Ovidio Guzmán López, one of four sons of Joaquín Guzmán Loera, the Mexican drug lord best known as El Chapo, was extradited to Chicago on Friday to face trial on a sprawling set of federal drug charges, according to his lawyer and American officials.
The extradition came a little more than nine months after Mr. Guzmán López was arrested by the Mexican authorities in Culiacán, a city in northwestern Mexico that has long been the home base of the Sinaloa drug cartel, the criminal organization his father helped bring to prominence. It also came nearly four years after Mr. Guzmán López’s calamitous first arrest, which prompted a bloody siege of Culiacán by cartel gunmen that was so destructive the authorities were ultimately forced to let him go.
After the elder Mr. Guzmán was convicted at a landmark trial in Brooklyn in 2019 and sentenced to life in prison, investigators in the F.B.I., the Drug Enforcement Administration and Homeland Security Investigations redoubled their attention on his four sons, who inherited portions of their father’s fractured empire. Ultimately, the sons — known collectively as Los Chapitos — were charged in a series of competing indictments in Washington, Chicago and New York.
The case against Mr. Guzmán López in Chicago, where he will be tried, drew on the work of investigators from that city as well as from Washington and San Diego, and incorporated a vast trove of evidence from a stable of cooperating witnesses. The 40-page indictment against him and his brothers — Iván Archivaldo Guzmán Salazar, Jesús Alfredo Guzmán Salazar and Joaquín Guzmán López — takes a sweeping look at drug sales and violent crimes reaching back, in some instances, to 2008.
Ovidio Guzmán López is expected to appear in Federal District Court in Chicago on Monday. He will be represented in the case by Jeffrey Lichtman, a lawyer who also represented his father.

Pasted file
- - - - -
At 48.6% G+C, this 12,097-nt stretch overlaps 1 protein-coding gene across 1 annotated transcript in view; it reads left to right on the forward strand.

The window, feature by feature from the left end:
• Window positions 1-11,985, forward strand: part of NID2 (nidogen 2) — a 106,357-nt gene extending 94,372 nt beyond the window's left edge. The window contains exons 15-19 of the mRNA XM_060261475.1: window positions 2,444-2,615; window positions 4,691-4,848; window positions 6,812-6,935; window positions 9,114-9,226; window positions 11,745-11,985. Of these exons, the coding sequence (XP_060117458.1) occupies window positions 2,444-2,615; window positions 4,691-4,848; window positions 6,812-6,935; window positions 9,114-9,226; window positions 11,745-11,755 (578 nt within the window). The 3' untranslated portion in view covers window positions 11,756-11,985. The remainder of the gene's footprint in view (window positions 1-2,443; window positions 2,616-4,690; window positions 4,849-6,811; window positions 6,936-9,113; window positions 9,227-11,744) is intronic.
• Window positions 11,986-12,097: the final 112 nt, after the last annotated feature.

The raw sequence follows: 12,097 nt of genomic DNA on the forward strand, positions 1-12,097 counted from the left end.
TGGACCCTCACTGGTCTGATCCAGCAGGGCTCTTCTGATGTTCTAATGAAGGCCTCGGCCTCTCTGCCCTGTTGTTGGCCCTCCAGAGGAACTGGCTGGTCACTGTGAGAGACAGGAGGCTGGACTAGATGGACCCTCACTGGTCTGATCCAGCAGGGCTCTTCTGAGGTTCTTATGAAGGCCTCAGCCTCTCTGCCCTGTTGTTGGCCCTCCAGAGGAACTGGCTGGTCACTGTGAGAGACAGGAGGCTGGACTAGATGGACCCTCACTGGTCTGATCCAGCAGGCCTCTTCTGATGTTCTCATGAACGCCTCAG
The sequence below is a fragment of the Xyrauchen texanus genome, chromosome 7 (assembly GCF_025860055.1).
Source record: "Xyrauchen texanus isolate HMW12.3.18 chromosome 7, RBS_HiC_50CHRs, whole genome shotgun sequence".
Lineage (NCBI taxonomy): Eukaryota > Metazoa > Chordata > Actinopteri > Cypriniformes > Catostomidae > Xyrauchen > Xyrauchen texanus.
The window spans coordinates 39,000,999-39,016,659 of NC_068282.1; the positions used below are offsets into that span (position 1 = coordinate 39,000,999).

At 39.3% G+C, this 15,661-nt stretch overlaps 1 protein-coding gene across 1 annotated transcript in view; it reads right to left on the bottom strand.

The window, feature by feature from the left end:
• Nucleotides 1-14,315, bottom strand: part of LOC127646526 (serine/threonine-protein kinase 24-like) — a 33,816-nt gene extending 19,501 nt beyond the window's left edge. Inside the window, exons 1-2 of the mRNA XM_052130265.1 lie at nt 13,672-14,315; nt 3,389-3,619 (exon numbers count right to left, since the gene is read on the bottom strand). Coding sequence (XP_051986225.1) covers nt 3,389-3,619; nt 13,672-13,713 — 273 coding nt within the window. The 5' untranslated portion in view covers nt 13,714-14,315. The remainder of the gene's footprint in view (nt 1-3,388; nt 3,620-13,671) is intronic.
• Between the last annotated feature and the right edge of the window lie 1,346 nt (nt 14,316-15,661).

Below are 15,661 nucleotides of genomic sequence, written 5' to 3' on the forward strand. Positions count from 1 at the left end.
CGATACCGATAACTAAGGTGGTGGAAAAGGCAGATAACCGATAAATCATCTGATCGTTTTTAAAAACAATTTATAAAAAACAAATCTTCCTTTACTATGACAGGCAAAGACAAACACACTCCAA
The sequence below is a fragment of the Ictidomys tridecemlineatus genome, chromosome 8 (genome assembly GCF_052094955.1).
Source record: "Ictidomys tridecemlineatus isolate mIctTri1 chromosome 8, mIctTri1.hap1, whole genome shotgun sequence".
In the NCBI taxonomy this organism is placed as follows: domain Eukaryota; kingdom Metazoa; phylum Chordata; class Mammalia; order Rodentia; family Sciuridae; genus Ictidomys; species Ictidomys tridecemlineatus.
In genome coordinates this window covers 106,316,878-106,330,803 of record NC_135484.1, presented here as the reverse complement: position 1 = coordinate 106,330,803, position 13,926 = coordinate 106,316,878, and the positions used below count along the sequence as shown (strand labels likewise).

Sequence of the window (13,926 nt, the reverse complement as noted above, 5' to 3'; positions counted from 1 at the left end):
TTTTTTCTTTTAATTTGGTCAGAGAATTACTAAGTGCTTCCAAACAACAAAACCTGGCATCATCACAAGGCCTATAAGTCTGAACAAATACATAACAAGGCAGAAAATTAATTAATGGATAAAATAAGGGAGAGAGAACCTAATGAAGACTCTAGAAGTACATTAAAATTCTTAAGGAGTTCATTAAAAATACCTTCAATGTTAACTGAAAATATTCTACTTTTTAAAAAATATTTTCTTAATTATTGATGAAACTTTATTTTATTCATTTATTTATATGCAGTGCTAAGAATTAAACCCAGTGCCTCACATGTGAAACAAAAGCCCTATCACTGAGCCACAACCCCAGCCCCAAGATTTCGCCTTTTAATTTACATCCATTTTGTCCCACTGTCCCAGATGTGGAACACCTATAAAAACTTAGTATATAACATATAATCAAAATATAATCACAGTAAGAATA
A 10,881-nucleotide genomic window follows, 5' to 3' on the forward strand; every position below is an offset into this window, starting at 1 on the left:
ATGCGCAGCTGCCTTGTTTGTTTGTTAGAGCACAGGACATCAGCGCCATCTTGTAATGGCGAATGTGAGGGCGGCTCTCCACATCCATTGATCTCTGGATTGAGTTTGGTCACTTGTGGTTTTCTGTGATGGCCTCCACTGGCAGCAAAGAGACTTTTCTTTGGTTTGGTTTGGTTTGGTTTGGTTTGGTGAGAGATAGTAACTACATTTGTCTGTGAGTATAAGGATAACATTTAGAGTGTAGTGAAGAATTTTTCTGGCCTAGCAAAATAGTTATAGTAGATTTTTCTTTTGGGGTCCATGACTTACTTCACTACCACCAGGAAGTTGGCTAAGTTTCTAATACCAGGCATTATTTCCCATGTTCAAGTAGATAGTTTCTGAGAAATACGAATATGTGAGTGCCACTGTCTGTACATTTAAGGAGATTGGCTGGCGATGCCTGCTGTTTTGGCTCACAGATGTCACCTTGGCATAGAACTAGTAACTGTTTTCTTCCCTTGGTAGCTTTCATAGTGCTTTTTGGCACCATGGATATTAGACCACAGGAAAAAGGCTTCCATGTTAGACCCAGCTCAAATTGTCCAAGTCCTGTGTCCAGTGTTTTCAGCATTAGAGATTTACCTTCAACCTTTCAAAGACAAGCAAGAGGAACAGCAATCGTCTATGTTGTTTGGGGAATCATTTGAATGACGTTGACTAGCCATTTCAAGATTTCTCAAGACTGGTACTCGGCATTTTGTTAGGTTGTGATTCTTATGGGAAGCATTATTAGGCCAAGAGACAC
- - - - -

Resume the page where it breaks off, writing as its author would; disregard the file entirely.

The extradition of Mr. Guzmán López, who landed in Chicago on Friday night, is a rare success in the troubled attempts to prosecute Los Chapitos. The interagency rivalries that resulted in multiple indictments being filed against him and his brothers also led to more serious consequences, including a missed opportunity last year to capture Jesús Alfredo Guzmán Salazar in the western Mexican state of Sinaloa.
The fact that Mr. Guzmán López will be tried in Chicago was a loss in particular for prosecutors in New York, who filed sweeping charges against him and his brothers in April focused on their efforts to traffic the deadly drug fentanyl across the border. Now that Mr. Guzmán López will be prosecuted in Chicago, it remains unclear what will happen to the New York indictment, which offered a panoramic view of how fentanyl was created, transported and ultimately sold on the streets of American cities.
Prosecutors in Chicago say that after El Chapo was arrested in Mexico in 2016 and extradited to New York the following year, Mr. Guzmán López and his brothers assumed his leadership position in the cartel along with two of their father’s partners: Ismael Zambada García and Dámaso López Núñez. Mr. López Núñez was arrested in 2017 and later testified against El Chapo at his trial in Brooklyn. Mr. Zambada, now in his 70s, remains at large in Mexico.
The indictment in Chicago accuses Mr. Guzmán López of acting as a “logistical coordinator” for the cartel, helping to oversee large shipments of cocaine, heroin, methamphetamine and marijuana into the United States. The indictment also says he helped move drug proceeds from American consumers to be transferred to — and laundered in — Mexico.
Still, it was far from certain that the extradition of Mr. Guzmán López, long known as the least accomplished of El Chapo’s sons, would have any meaningful effect on the cartel’s activities. At best, it could help put to rest the painful debacle of his failed first arrest, which one security analyst described at the time as “a bad Netflix show.”
El Chapo and his sons are not the only members of the Guzmán family to face scrutiny from federal investigators. The elder Mr. Guzmán’s most recent wife, Emma Coronel Aispuro, was charged in 2021 with helping him run his drug organization and with plotting to break him out of prison after he was captured in 2014.
Ms. Coronel later pleaded guilty and was sentenced to three years in prison. She was recently released from custody.